Parents of Illinois Valley High School took to the pages of social media April 3 to voice their discontent over the new restrooms at the school. Like most issues the majorities of opinions voiced were not based in fact, but rather fear over “Gender Neutral”restrooms.
Community opinions ranged from the notion that the new restrooms are unsafe for children, to extreme LGBTQIA+-phobia and all points in-between. The post was started by a person who claimed they have no children in the school, who seemed to enjoy stirring the pot and even called school board member Jenn Searle out by name.
In another post the original author was promoting a discussion “ … about a rally or protest at the schools on the subject. They (school board) did this over the weekend as not to draw attention, they tried to avoid scrutiny.”
So, what is actually happening? In the Jan. 25 edition, the Illinois Valley News reported that Superintendent Dave Valenzuela spoke during the Jan. 18 meeting on the topic of restroom renovations. Valenzuela updated the board and attendees about the district’s project to convert restrooms from stalls to singular rooms with toilets that connect to a larger room with sinks that is open to the hallway.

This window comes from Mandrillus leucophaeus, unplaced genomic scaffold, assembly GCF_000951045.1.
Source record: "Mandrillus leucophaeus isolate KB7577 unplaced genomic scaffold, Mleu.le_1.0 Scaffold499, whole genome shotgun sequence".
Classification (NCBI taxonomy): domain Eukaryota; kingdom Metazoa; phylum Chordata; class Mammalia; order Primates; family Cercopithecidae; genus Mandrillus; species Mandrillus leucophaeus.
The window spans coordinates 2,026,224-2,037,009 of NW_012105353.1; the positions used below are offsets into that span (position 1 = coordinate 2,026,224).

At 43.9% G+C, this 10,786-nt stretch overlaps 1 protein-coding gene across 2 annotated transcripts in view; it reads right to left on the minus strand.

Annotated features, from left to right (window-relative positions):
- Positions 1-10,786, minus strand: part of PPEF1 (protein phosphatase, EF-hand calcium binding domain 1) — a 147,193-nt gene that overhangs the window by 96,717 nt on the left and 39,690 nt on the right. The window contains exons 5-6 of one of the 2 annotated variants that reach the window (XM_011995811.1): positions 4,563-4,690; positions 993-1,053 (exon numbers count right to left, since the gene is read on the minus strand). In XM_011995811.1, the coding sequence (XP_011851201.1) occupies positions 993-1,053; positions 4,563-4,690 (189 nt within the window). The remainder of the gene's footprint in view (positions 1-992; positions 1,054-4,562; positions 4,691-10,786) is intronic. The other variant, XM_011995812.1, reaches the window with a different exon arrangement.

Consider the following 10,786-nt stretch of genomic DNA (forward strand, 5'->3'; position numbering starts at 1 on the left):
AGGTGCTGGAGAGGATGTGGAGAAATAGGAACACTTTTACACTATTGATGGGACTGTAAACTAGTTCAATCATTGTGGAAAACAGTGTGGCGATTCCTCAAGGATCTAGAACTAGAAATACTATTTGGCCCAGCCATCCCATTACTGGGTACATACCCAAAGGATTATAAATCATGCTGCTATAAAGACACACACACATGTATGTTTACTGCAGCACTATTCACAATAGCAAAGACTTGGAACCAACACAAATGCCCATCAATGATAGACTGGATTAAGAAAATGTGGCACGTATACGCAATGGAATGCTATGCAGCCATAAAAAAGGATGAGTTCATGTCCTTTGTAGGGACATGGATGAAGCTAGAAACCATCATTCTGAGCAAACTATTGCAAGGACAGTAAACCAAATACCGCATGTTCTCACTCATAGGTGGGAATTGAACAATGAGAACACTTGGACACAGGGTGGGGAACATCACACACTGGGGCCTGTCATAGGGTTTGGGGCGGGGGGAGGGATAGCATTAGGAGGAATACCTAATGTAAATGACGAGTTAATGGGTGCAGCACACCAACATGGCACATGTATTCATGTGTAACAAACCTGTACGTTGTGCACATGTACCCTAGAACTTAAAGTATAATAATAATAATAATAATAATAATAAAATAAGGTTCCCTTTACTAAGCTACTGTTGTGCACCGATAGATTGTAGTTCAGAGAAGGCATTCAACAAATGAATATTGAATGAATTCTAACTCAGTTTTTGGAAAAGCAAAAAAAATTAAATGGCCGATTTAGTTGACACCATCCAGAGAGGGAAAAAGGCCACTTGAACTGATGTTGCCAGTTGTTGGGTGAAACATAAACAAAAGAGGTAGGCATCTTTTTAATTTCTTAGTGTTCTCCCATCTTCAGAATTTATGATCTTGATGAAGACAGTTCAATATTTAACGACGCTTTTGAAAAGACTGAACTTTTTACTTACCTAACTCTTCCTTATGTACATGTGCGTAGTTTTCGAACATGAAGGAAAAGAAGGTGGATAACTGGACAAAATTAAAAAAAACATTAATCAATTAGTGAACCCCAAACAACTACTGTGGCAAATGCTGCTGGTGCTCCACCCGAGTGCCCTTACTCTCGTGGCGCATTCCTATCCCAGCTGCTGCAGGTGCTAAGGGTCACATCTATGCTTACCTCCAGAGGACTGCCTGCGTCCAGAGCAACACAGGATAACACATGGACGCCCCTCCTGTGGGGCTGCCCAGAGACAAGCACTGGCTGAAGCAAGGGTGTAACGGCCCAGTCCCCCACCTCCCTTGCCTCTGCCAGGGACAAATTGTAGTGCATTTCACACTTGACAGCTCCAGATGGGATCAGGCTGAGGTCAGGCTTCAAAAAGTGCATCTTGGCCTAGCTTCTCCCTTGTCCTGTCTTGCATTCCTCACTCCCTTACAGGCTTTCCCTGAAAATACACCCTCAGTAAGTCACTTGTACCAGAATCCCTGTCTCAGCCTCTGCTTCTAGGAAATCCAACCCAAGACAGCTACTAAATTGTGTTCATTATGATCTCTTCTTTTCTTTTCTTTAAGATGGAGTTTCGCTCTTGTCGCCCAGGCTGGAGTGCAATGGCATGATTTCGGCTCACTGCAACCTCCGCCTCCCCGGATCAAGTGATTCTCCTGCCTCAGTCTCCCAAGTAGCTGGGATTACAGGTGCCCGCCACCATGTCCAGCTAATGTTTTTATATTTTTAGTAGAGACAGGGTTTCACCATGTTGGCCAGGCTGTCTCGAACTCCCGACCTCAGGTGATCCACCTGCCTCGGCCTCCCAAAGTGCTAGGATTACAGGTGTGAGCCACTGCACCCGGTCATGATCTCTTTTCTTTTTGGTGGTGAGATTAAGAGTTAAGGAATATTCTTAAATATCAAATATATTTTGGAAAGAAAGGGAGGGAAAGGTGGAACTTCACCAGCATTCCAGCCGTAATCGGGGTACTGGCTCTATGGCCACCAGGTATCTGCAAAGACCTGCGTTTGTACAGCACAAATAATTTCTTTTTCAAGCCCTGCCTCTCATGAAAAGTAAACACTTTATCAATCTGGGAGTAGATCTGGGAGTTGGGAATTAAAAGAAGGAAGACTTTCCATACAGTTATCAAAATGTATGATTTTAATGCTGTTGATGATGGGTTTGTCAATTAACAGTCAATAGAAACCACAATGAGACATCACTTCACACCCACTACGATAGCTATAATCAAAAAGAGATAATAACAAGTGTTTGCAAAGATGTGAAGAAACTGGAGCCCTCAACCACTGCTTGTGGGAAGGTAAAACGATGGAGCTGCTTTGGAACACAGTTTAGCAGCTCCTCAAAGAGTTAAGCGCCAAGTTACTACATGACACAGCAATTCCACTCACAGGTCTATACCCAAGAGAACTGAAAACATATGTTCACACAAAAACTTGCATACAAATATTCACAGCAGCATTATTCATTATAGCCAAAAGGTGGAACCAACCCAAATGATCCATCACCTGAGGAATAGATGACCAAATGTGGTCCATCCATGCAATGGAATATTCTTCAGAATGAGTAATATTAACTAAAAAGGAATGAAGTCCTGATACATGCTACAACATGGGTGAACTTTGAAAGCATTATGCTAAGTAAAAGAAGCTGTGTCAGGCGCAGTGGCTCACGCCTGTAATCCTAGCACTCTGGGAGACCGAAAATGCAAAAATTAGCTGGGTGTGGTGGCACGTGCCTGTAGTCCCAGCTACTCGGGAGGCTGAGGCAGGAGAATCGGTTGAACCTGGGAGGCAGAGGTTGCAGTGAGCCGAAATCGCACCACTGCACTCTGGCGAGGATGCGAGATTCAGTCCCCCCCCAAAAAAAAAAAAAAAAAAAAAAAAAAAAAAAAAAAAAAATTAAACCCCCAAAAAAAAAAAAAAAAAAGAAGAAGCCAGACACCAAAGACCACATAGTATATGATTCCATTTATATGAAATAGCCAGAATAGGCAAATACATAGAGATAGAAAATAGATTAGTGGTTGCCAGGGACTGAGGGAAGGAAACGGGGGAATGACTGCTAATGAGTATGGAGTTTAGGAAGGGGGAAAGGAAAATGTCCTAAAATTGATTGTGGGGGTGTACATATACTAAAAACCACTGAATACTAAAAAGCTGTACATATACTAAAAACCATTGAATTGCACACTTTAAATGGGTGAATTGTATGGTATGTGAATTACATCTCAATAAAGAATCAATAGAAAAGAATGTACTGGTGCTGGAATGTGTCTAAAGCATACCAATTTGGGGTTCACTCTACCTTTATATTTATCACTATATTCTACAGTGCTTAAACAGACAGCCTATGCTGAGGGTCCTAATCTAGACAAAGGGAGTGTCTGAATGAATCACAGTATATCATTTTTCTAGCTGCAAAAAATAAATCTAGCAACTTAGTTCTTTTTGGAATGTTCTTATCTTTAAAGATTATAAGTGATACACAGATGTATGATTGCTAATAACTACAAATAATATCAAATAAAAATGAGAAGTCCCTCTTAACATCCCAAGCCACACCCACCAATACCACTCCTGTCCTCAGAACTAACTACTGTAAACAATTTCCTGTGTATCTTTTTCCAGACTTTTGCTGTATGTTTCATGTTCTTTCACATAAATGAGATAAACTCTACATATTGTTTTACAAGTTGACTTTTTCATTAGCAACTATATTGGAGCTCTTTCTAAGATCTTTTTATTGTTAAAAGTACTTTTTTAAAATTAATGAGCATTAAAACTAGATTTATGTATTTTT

While the district feels this is a solution for many different issues, in an email Valenzuela stated, “I understand that there is a lot of public consternation stemmming from the idea that these are “transgender restrooms” or “transsexual restrooms” or…(fill in the blank). The reality is that we are creating safe, private and dignified spaces for students and staff to use the restroom. This is true for everyone. The parents who are super upset about the misconception that our single occupancy restrooms are ‘transgender’ specific restrooms may find comfort in the fact that Federal Law requires that schools allow any student or staff to use the restroom in which they identify with, regardless of their sex at birth. Single occupancy restrooms provide a private and dignified space for those who do not agree with federal law.”
“The new bathrooms allow for staff to see what is going on outside of the private rooms which will prevent groups of children from vaping, bullying and fighting. Bathroom spaces are traditional hot beds for that,” said Valenzuela.
According to Valenzuela, for the past three or so years students have been talking about how bad the bathrooms are. Many students are not comfortable using them between classes and take time out of class to go, and some claim to not use them at all.
So what’s to keep them from vaping behind closed doors? The district also plans to install devices that detect vaping and loud noises, which bullying and fighting would trigger. “Vaping in the restrooms is a chronic issue,” Valenzuela said. He added that with the installation of these sensors, he hopes the district will be able to greatly reduce the amount of vaping that’s going on.
“Every one of the district-wide, 141 stalls will get a vape sensor,” Valenzuela concluded.